The BBC makes a tragic hero of poor David Cameron

Review: ‘Inside Europe: Ten Years of Turmoil’ explores how Britain got into this mess

Poor David. Photograph:  Ben Pruchnie/Getty Images

Poor David. Photograph: Ben Pruchnie/Getty Images

 

It’s hard to decide what the guiding question behind Inside Europe: Ten Years of Turmoil (BBC Two, Monday, 9pm) might be. The first episode of this new documentary series on the EU’s recent past meticulously follows the slow, six-year drumbeat towards the Brexit referendum, implying that the question should be, How did Britain get into this mess?

But the angle of the title, and its slight exaggerations (the series begins in mid 2010), together with the promise of later episodes addressing Greek debt and the Syrian refugee crisis, suggest another, self-assuring question: how can Britain get out of this mess?

That may be the consequence of political programming for a sharply divided audience. It pays to be ambiguous.

An odd decision, though, from this vantage point, is to choose a hero for this tale, and an odder one still is to make it David Cameron. The former prime minister is presented as a kind of noble tragic hero trying “to put to bed a question that has plagued British politics for generations” and instead finding himself, “out of the job, his party torn apart and his country’s future hanging in the balance.”

Poor David.

But is there not also a case that this is what happens to political invertebrates, swivelling to appease rancourous Tory backbenchers and conservative headline writers?

Even a sober review of his record in Europe makes Cameron seem, at best, like a myopic stumblebum.

Withdrawing from the European People’s Party, an influential conservative group, as a sop to his party’s Euro-sceptics, he still hopes to wield influence among its powerbrokers – like a man who has just jumped ship and starts yelling navigational advice from the sea.

When Britain attempts to insert self-serving guarantees into urgent treaties designed to safeguard the threatened Eurozone, a furious Nicolas Sarkozy outmanoeuvres the demands. “Britain was out in the cold,” says the solemn voice over.

But even if these scenes came with a waddling tuba soundtrack their dignity could hardly be lessened.

Nick Clegg, the Liberal Democrat leader and jilted partner in the coalition clearly gets it. “It felt like being in a cage and with a demented gorilla,” he says now of the Tory’s EU fixation, losing votes and eventually party members to the smirking ranks of Ukip.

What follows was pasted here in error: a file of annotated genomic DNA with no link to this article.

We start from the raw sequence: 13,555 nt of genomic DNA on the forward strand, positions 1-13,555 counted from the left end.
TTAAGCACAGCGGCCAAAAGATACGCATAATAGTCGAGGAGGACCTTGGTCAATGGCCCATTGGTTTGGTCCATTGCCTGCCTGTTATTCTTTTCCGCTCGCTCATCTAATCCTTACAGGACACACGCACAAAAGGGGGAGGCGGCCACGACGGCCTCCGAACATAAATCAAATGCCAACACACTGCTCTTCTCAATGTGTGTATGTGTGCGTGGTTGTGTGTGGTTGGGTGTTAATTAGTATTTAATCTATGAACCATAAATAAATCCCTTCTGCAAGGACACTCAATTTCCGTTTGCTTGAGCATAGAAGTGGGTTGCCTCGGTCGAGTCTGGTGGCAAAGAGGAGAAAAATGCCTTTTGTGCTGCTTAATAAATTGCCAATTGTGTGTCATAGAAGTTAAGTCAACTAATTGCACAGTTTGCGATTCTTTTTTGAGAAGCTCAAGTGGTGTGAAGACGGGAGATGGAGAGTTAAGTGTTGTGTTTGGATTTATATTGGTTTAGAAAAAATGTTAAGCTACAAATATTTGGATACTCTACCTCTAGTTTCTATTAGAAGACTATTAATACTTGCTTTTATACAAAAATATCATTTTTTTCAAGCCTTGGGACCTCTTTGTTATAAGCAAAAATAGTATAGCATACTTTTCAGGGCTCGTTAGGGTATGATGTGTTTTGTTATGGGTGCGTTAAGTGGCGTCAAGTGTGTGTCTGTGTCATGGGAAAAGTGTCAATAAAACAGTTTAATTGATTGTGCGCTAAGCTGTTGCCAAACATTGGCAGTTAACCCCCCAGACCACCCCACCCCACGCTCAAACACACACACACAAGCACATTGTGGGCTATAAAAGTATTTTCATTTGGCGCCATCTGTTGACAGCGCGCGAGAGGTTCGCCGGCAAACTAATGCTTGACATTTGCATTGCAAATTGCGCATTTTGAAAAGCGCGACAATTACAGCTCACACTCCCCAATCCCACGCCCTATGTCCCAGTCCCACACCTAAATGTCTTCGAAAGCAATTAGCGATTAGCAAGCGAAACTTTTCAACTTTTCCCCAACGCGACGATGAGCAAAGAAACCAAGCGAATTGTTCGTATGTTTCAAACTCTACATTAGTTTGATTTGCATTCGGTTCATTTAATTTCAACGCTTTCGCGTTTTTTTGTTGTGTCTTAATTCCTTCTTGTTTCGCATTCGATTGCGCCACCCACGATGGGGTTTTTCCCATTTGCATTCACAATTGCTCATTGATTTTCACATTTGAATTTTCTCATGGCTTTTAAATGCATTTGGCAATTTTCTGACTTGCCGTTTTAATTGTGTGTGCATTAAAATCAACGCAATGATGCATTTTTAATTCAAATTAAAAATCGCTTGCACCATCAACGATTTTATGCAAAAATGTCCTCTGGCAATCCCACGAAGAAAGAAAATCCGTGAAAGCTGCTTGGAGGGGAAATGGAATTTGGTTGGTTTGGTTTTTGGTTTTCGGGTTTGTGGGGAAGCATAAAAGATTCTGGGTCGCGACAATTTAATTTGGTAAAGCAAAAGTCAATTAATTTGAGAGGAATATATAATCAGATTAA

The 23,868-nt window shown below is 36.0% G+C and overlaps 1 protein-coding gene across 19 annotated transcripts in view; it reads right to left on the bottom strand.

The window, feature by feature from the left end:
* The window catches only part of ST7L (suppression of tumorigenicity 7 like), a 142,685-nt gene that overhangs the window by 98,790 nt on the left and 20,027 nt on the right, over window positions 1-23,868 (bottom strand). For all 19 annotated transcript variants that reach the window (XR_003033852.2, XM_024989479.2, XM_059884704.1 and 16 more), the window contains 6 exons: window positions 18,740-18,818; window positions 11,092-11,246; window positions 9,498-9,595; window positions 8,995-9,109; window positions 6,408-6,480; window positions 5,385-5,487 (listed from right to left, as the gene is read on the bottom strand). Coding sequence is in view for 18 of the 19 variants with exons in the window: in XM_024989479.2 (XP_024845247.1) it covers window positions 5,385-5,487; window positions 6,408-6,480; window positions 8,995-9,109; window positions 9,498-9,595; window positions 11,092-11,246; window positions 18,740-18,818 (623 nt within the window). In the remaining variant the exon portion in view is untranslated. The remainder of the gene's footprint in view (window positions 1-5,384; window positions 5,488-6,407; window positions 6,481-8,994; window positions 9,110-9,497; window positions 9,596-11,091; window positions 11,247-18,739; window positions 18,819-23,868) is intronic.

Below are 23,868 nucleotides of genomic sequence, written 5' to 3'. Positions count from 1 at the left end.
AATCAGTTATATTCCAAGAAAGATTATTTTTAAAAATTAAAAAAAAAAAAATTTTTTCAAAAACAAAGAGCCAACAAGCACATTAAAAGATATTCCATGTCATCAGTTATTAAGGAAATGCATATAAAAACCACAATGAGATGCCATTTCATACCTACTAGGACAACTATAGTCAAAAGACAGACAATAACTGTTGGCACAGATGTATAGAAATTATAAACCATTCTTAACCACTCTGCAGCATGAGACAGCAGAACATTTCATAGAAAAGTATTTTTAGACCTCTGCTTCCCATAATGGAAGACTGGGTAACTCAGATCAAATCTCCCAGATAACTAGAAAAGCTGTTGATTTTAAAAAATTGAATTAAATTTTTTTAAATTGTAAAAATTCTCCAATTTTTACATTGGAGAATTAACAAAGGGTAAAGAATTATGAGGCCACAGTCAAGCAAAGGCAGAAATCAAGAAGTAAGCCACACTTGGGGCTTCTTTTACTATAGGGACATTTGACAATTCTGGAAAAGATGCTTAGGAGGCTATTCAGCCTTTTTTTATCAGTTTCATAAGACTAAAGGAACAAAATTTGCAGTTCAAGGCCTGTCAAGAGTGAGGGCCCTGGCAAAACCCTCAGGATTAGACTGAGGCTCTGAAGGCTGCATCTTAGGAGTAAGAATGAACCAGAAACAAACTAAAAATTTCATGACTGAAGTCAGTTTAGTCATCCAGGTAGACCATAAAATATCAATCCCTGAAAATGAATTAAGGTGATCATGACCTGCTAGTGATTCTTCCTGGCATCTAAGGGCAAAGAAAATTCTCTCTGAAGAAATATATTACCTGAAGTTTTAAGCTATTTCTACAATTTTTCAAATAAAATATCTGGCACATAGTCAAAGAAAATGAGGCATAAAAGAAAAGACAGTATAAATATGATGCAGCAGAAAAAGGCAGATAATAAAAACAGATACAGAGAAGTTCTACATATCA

William Hague recalls pivotal moments in ironically disposable settings, like a tête-à-tête with Cameron in a Chicago pizza joint: “The only way to deal with this was to offer an in/out referendum.”

That’s one way to slice it.

“And what happens if we lose?” asks George Osborne, seemingly one of the very few to do so, while Theresa May, then Home Secretary, remained taciturn (“par for the course in those meetings,” recalls Osborne, slyly).

Cameron, spooked by Ukip’s populism, assures UK voters he will seek to curb immigration from EU countries. German Chancellor Angela Merkel surveys the extent of Britain’s relative stability and security and replies, “David, I don’t understand what the problem is.”

In asking for “an emergency brake” on immigration – something he knew the EU could never allow – did David?

Here, interviews with political figures – including a no-nonsense Jean-Claude Juncker (whose presidency of the European Commission Cameron had tried to block) and a sympathetic President of the European Council, Donald Tusk – are taken up with the inevitability of Cameron’s failure, isolated in Europe and rattled at home.

Yet the real problem, ironically, is how little Britain seems to understand the EU at all. Who even remembers that Cameron secured major concessions from Europe by curbing access to benefits for EU migrants? “No one in London appreciated his victory,” shrugs Donald Tusk.

Does the documentary really appreciate the depths of his failure? It’s hard to say, but it’s telling that Cameron’s resignation speech is replayed here without the inclusion of his distracted singing, caught on microphone, which has now become an indelible part of his political portrait, a man both feckless and oblivious. “Do doooo, do do.”

Like Britain’s place in Europe, it’s a sad omission.

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